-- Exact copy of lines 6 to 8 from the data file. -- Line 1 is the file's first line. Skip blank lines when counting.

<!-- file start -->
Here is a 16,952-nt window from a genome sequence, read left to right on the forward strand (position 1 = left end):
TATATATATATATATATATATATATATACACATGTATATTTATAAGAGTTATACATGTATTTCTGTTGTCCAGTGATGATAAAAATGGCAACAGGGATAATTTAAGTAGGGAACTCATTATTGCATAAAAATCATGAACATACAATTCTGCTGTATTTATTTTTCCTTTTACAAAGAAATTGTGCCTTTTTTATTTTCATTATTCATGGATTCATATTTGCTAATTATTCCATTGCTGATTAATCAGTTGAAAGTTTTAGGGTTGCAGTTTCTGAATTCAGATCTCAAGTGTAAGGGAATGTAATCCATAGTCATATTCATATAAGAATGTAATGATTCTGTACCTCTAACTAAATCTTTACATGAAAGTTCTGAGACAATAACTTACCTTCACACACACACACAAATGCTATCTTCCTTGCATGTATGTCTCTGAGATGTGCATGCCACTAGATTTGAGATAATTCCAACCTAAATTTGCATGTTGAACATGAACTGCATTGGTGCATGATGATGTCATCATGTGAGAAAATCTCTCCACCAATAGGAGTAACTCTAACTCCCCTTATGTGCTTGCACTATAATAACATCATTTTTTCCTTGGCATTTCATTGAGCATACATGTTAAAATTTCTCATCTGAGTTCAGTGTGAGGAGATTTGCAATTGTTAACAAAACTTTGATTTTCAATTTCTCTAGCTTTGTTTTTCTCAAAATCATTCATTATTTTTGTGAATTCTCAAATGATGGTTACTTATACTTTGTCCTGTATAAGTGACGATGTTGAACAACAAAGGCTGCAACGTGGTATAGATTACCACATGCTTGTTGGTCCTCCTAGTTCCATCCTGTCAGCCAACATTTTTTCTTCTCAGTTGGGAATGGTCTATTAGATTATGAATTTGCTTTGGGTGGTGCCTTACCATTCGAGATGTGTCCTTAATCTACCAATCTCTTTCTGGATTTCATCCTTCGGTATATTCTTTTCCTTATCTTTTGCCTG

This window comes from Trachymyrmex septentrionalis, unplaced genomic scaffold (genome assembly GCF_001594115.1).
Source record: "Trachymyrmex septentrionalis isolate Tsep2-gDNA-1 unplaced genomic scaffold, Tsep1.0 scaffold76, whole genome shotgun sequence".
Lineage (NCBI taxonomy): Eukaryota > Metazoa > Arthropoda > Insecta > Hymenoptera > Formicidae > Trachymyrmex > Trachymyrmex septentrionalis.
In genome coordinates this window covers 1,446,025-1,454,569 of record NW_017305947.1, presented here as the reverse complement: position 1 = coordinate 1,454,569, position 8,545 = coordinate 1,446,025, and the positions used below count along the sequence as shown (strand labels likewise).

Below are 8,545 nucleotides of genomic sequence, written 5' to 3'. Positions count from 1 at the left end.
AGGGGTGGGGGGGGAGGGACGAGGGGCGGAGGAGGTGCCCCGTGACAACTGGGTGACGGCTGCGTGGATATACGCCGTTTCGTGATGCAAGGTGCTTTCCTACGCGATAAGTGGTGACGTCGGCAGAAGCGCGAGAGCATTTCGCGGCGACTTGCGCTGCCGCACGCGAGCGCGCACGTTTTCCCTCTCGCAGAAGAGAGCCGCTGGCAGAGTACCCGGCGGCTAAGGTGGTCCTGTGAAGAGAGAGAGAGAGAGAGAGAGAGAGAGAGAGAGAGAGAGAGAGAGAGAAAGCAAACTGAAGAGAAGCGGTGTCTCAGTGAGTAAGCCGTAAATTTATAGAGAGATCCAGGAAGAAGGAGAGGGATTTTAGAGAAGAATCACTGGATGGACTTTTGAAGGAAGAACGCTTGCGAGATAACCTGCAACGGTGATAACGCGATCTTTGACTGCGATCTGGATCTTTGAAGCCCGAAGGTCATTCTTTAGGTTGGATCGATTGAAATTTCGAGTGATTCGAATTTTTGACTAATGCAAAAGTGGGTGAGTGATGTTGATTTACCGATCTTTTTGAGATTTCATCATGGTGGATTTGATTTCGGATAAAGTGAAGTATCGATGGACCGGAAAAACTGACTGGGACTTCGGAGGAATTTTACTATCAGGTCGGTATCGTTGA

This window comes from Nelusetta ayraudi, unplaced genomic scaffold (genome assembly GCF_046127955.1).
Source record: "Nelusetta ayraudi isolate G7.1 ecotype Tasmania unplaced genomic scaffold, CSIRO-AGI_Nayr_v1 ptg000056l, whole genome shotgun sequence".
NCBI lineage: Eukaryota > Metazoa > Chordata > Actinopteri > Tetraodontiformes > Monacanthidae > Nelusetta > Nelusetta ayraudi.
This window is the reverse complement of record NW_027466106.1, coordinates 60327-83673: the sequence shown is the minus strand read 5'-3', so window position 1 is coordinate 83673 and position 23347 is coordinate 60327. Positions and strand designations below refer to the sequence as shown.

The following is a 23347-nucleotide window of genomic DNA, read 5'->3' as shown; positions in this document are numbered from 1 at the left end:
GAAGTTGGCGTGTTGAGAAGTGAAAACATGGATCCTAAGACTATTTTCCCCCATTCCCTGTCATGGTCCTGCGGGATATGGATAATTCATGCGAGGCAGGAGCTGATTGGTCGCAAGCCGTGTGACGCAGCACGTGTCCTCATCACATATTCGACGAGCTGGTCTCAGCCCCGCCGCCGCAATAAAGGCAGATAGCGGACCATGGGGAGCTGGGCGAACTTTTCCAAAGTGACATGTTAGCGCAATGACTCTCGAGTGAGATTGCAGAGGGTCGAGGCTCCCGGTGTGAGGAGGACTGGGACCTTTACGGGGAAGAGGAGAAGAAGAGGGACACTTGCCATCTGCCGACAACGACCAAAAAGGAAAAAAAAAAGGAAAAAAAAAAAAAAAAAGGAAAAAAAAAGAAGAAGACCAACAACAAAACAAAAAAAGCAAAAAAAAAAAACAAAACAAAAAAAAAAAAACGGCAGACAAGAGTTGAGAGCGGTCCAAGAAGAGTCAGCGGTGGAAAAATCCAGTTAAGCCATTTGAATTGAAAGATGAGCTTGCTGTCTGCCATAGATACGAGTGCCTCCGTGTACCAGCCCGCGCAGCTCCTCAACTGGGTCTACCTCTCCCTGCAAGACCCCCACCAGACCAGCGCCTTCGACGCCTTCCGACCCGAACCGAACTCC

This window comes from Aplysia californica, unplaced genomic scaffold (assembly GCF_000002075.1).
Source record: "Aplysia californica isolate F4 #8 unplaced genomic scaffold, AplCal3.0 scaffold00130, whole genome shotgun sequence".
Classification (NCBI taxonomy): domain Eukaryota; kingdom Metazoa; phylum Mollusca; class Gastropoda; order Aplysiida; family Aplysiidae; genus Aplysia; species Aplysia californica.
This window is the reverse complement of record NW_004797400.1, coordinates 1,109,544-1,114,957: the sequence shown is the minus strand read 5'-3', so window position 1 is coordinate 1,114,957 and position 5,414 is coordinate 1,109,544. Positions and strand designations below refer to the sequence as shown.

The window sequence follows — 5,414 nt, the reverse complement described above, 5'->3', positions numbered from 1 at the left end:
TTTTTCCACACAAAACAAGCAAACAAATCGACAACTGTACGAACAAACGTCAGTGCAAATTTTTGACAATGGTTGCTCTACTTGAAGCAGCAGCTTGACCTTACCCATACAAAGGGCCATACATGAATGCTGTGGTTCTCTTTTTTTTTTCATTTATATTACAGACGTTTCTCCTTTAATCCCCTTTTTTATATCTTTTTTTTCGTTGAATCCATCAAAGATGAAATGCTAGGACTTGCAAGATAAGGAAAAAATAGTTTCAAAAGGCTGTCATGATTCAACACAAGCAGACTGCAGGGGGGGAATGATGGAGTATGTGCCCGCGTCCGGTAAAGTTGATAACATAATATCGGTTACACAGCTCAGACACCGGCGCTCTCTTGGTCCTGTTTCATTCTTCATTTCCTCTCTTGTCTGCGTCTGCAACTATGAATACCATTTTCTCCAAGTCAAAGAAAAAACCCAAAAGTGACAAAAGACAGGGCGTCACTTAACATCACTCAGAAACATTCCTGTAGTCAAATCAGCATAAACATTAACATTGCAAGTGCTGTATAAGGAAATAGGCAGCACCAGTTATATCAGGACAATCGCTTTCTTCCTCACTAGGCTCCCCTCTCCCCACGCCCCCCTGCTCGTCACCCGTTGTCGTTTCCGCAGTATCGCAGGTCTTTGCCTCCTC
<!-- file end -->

In genome coordinates this window covers 1,446,025-1,454,569 of record NW_017305947.1, presented here as the reverse complement: position 1 = coordinate 1,454,569, position 8,545 = coordinate 1,446,025, and the positions used below count along the sequence as shown (strand labels likewise).

Below are 8,545 nucleotides of genomic sequence, written 5' to 3'. Positions count from 1 at the left end.
AGGGGTGGGGGGGGAGGGACGAGGGGCGGAGGAGGTGCCCCGTGACAACTGGGTGACGGCTGCGTGGATATACGCCGTTTCGTGATGCAAGGTGCTTTCCTACGCGATAAGTGGTGACGTCGGCAGAAGCGCGAGAGCATTTCGCGGCGACTTGCGCTGCCGCACGCGAGCGCGCACGTTTTCCCTCTCGCAGAAGAGAGCCGCTGGCAGAGTACCCGGCGGCTAAGGTGGTCCTGTGAAGAGAGAGAGAGAGAGAGAGAGAGAGAGAGAGAGAGAGAGAGAGAGAGAAAGCAAACTGAAGAGAAGCGGTGTCTCAGTGAGTAAGCCGTAAATTTATAGAGAGATCCAGGAAGAAGGAGAGGGATTTTAGAGAAGAATCACTGGATGGACTTTTGAAGGAAGAACGCTTGCGAGATAACCTGCAACGGTGATAACGCGATCTTTGACTGCGATCTGGATCTTTGAAGCCCGAAGGTCATTCTTTAGGTTGGATCGATTGAAATTTCGAGTGATTCGAATTTTTGACTAATGCAAAAGTGGGTGAGTGATGTTGATTTACCGATCTTTTTGAGATTTCATCATGGTGGATTTGATTTCGGATAAAGTGAAGTATCGATGGACCGGAAAAACTGACTGGGACTTCGGAGGAATTTTACTATCAGGTCGGTATCGTTGA